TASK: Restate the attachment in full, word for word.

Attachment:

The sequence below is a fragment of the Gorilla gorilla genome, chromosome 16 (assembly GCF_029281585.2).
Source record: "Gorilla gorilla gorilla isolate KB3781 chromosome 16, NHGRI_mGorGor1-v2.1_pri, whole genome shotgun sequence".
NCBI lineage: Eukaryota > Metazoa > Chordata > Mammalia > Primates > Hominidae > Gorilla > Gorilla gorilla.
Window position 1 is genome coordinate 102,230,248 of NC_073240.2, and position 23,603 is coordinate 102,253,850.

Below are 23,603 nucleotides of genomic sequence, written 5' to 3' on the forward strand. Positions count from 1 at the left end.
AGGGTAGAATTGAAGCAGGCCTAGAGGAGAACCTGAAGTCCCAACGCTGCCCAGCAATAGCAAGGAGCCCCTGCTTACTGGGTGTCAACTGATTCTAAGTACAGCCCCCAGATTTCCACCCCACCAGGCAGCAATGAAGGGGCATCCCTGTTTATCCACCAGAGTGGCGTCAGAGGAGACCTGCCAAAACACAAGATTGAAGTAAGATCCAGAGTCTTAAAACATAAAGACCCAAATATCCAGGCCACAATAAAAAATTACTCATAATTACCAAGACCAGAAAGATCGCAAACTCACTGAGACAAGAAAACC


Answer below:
The sequence below is a fragment of the Gorilla gorilla genome, chromosome 16 (assembly GCF_029281585.2).
Source record: "Gorilla gorilla gorilla isolate KB3781 chromosome 16, NHGRI_mGorGor1-v2.1_pri, whole genome shotgun sequence".
NCBI lineage: Eukaryota > Metazoa > Chordata > Mammalia > Primates > Hominidae > Gorilla > Gorilla gorilla.
Window position 1 is genome coordinate 102,230,248 of NC_073240.2, and position 23,603 is coordinate 102,253,850.

Below are 23,603 nucleotides of genomic sequence, written 5' to 3' on the forward strand. Positions count from 1 at the left end.
AGGGTAGAATTGAAGCAGGCCTAGAGGAGAACCTGAAGTCCCAACGCTGCCCAGCAATAGCAAGGAGCCCCTGCTTACTGGGTGTCAACTGATTCTAAGTACAGCCCCCAGATTTCCACCCCACCAGGCAGCAATGAAGGGGCATCCCTGTTTATCCACCAGAGTGGCGTCAGAGGAGACCTGCCAAAACACAAGATTGAAGTAAGATCCAGAGTCTTAAAACATAAAGACCCAAATATCCAGGCCACAATAAAAAATTACTCATAATTACCAAGACCAGAAAGATCGCAAACTCACTGAGACAAGAAAACC